Some of these problems could and should be addressed by things other than housebuilding: for example, industrial policy could seek to relocate jobs from the high-pressure housing markets of the south to places with more homes. Higher wages and more housing benefit would reduce the pressure on families struggling to pay the rent or find a home. But none of these things are easy, and there is absolutely no guarantee that they will happen if we abandon the drive to build more homes.

Ian himself agrees that we need to provide more social housing, and to tackle homelessness. In theory government could do that by buying up existing homes and converting them into social housing for those in need. In some places that’s quite probably a good strategy. But in the places that need it most it would be ruinously expensive – and wouldn’t do anything to tackle the geographic imbalances in the economy. By far the most efficient and politically realistic way to provide more social housing is simply to build more of it.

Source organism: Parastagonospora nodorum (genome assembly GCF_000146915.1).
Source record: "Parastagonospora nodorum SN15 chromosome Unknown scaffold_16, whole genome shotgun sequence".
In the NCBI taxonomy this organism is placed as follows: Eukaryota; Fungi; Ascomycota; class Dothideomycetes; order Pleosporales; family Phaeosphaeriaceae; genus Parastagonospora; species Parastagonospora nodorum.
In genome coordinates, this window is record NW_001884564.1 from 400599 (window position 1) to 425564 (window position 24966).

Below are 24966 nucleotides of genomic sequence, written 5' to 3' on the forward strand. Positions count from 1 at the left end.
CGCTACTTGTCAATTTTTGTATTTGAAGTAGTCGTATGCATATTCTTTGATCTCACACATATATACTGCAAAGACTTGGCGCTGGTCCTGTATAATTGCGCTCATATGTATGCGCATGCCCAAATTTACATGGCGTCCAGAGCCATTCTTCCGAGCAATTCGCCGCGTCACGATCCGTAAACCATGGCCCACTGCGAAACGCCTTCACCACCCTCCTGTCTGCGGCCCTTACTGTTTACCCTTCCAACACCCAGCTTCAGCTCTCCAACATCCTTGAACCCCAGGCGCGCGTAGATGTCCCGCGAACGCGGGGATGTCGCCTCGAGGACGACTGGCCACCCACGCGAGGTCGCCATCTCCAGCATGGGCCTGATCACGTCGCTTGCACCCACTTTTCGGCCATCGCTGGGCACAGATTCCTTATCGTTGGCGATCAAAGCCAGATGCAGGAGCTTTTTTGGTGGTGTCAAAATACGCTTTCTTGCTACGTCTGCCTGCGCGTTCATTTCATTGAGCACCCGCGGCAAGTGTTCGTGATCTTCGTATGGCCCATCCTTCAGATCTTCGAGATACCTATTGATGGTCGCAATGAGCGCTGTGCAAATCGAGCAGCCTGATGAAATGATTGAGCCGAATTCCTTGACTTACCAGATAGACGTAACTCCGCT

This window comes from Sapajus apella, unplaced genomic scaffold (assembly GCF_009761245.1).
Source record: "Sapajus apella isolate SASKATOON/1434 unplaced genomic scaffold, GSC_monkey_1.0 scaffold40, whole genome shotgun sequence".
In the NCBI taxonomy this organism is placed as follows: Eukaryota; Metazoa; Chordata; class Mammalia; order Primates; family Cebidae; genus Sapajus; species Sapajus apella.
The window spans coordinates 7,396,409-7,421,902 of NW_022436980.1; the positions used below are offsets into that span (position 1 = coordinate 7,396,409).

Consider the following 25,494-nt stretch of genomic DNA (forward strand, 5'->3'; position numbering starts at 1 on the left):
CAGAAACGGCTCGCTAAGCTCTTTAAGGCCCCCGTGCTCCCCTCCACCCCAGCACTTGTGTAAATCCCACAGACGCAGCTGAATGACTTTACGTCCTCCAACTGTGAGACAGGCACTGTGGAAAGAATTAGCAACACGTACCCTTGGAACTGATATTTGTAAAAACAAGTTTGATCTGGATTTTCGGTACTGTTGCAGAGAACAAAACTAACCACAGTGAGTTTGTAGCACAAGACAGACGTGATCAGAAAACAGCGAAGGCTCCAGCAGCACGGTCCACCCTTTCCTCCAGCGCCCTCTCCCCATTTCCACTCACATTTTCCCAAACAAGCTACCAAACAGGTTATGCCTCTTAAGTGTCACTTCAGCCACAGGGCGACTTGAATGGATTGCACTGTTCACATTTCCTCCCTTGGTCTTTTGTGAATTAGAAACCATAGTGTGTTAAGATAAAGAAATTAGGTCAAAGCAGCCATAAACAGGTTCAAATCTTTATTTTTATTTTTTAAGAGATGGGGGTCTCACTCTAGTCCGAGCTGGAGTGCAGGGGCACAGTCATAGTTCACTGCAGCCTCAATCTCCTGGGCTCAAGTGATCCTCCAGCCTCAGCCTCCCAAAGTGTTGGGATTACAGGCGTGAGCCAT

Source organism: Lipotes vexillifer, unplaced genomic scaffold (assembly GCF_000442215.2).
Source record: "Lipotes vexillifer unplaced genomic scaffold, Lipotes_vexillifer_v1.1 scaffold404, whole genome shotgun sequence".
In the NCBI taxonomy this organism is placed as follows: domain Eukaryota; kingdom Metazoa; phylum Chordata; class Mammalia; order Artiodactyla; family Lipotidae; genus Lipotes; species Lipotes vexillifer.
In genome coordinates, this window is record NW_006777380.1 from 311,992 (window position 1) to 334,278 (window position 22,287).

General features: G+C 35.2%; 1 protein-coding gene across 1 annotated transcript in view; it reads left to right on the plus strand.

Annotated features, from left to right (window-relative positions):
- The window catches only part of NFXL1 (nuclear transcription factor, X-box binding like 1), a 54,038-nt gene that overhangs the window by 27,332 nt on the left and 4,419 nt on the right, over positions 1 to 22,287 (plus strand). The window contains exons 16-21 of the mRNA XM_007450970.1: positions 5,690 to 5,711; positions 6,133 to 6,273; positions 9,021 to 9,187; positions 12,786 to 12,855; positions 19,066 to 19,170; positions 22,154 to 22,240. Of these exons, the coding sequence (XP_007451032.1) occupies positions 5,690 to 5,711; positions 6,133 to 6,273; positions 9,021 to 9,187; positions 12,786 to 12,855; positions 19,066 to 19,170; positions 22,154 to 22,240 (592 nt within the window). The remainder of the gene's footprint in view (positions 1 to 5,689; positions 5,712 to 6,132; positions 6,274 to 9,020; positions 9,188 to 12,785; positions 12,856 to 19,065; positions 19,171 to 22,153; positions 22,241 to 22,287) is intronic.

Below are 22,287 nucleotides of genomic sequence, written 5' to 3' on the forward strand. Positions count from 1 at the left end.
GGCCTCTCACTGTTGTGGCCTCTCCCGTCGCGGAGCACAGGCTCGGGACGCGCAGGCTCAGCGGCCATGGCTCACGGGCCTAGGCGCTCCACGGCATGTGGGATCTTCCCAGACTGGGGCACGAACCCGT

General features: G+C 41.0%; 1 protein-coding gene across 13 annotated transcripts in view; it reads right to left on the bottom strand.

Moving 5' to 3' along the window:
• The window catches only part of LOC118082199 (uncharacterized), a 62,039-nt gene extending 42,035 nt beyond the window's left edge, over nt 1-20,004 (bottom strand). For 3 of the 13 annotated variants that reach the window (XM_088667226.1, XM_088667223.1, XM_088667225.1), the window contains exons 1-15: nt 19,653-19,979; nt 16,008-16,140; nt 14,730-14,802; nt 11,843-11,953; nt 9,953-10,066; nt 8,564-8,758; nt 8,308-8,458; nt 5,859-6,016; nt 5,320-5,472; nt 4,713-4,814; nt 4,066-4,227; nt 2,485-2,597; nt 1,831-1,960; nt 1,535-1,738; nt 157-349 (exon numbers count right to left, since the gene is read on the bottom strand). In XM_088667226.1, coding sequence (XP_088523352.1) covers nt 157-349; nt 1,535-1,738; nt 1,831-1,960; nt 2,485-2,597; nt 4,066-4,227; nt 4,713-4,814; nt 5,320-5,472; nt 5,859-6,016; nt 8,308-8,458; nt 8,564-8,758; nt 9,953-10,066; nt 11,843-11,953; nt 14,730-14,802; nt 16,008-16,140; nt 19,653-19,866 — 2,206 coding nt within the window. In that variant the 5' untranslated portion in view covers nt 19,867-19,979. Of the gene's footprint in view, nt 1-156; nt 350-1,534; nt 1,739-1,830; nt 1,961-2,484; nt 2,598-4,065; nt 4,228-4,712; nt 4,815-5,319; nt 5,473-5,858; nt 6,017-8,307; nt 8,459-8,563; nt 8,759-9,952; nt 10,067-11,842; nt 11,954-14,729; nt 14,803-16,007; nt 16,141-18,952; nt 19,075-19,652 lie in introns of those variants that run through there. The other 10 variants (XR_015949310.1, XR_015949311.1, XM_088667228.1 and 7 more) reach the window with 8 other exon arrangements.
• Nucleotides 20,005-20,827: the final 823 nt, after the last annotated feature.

Simply put, building new homes is not the only way to solve housing problems – but pretty much all housing problems are lot easier to solve if you have plenty of homes, and new building is obviously the best way to increase and improve the stock. My real fear is that Ian’s arguments will be seized on by those who want to oppose new housebuilding (who are normally are very well housed themselves) – and that they will not replace housebuilding with robust demand-side policies, increased welfare spending, or a draconian redistribution of existing homes. As Matthew Parris says, demand-side solutions are even harder to pull off than increased supply.

Cosy consensus deserves to be challenged, especially when it slips into simplistic shibboleths. But the consensus on building more homes is still the best hope we have of solving our chronic housing problems.


Thanks to everyone who has read, shared or commented on my blogs over the last six years.